Birth of a storm in the Arabian Sea validates climate model

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Birth of a storm in the Arabian Sea validates climate model

Postby Gawdzilla Sama » Wed Dec 06, 2017 11:14 pm

Birth of a storm in the Arabian Sea validates climate model
Date: December 6, 2017
Source: Princeton University
Summary: Extreme cyclones that formed in the Arabian Sea for the first time in 2014 are the result of global warming and will likely increase in frequency, warn scientists. Their model showed that the burning of fossil fuels since 1860 would lead to an increase in the destructive storms in the Arabian Sea by 2015, marking one of the first times that modeled projections have synchronized with real observations of storm activity.

Credit: NASA image by Jeff Schmaltz, LANCE/EOSDIS Rapid Response
Researchers from Princeton University and the National Oceanic and Atmospheric Administration (NOAA) report in the journal Nature Climate Change that extreme cyclones that formed in the Arabian Sea for the first time in 2014 are the result of global warming and will likely increase in frequency. Their model showed that the burning of fossil fuels since 1860 would lead to an increase in the destructive storms in the Arabian Sea by 2015, marking one of the first times that modeled projections have synchronized with real observations of storm activity, the researchers said.

In October 2014, Cyclone Nilofar formed off the western coast of India. The unusual system was the first extremely severe cyclonic storm (ESCS) -- defined by wind speeds greater than 102 miles per hour -- on record to appear in the Arabian Sea after South Asia's monsoon season. Cyclones commonly develop in the Arabian Sea after the monsoon season, but none as ferocious as Nilofar, which produced winds of up 130 miles per hour and led to the evacuation of 30,000 people in India.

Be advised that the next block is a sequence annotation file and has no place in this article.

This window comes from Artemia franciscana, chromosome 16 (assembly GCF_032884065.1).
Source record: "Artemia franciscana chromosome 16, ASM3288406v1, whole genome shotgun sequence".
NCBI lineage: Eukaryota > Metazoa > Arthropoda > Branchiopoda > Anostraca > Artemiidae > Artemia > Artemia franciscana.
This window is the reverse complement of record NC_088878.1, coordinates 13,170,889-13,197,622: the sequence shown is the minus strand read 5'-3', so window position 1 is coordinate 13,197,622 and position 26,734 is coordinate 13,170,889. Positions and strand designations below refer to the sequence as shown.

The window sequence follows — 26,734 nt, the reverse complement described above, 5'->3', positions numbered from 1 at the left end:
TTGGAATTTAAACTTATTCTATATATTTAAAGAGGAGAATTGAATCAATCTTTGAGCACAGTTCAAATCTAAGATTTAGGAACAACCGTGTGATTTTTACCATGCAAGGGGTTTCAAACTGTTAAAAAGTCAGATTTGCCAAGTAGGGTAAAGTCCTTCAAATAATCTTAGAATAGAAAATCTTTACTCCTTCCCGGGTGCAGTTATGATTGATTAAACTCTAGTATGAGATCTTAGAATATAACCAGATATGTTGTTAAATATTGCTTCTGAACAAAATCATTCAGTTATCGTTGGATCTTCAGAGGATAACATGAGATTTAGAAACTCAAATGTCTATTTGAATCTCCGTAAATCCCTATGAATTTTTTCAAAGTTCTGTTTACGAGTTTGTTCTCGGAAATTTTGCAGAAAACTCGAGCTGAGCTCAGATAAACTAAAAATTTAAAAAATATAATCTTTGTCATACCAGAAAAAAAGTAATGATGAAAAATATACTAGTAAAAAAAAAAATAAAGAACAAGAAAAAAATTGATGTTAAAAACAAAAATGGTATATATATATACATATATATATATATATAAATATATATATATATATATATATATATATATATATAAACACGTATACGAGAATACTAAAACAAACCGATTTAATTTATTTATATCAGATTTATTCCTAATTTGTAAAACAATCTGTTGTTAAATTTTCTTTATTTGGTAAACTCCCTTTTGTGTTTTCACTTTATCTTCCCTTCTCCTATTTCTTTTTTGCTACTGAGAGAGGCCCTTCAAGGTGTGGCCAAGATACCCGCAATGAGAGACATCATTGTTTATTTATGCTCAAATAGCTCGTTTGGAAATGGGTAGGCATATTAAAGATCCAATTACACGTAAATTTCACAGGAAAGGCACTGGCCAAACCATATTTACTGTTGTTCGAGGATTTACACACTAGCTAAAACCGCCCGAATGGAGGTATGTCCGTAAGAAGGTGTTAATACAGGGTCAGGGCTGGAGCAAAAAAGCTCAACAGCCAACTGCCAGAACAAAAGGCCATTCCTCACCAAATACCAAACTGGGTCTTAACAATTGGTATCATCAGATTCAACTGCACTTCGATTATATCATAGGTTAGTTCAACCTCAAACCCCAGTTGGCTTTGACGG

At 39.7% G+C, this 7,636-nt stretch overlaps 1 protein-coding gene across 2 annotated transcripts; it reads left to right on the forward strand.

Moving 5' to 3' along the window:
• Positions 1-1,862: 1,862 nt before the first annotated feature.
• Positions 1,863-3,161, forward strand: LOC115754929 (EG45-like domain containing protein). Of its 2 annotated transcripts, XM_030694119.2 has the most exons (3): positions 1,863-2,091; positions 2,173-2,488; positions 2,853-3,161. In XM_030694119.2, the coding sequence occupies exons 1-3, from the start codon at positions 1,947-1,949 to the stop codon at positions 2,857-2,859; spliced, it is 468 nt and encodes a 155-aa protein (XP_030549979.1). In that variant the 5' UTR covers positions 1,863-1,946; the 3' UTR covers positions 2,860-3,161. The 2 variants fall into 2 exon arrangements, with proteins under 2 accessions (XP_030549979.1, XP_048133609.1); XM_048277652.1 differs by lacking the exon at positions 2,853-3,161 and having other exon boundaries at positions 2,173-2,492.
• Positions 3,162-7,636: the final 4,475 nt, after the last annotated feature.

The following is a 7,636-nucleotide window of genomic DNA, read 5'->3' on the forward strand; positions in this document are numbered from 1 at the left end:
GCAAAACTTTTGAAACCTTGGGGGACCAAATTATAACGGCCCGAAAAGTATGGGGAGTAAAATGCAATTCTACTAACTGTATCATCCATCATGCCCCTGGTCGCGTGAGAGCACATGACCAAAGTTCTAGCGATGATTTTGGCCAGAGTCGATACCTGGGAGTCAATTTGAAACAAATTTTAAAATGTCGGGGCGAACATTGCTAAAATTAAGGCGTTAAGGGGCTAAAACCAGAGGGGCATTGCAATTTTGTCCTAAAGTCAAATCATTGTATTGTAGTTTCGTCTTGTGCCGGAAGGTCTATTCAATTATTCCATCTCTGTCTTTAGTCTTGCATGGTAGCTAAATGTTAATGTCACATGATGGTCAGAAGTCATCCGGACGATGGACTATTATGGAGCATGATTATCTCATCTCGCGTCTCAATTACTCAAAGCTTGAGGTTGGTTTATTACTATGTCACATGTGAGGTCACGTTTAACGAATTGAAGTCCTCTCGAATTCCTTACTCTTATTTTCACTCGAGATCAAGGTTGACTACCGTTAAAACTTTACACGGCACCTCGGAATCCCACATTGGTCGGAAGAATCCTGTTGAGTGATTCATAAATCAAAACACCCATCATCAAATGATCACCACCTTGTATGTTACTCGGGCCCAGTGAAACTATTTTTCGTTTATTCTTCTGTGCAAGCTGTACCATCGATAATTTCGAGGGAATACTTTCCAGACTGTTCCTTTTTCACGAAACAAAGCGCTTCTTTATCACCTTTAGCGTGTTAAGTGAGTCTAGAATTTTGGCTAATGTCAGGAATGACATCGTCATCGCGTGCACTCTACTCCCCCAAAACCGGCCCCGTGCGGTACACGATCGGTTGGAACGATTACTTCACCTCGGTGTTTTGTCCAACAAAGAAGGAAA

Then, in 2015, two even stronger extreme cyclones rolled in off the Arabian Sea -- in one week. From Oct. 28 to Nov. 4, Cyclone Chapala -- the second strongest cyclone ever recorded on the Arabian Sea -- brought winds of up to 150 miles per hour and dumped the equivalent of several years' worth of rain on the arid nations of Yemen, Oman and Somalia. Cyclone Megh unleased a second wave of destruction only a few days later. The storms killed 27 people and devastated the already fragile economies and infrastructures of the affected nations. The Yemeni island of Socotra was destroyed by flooding and wind damage.


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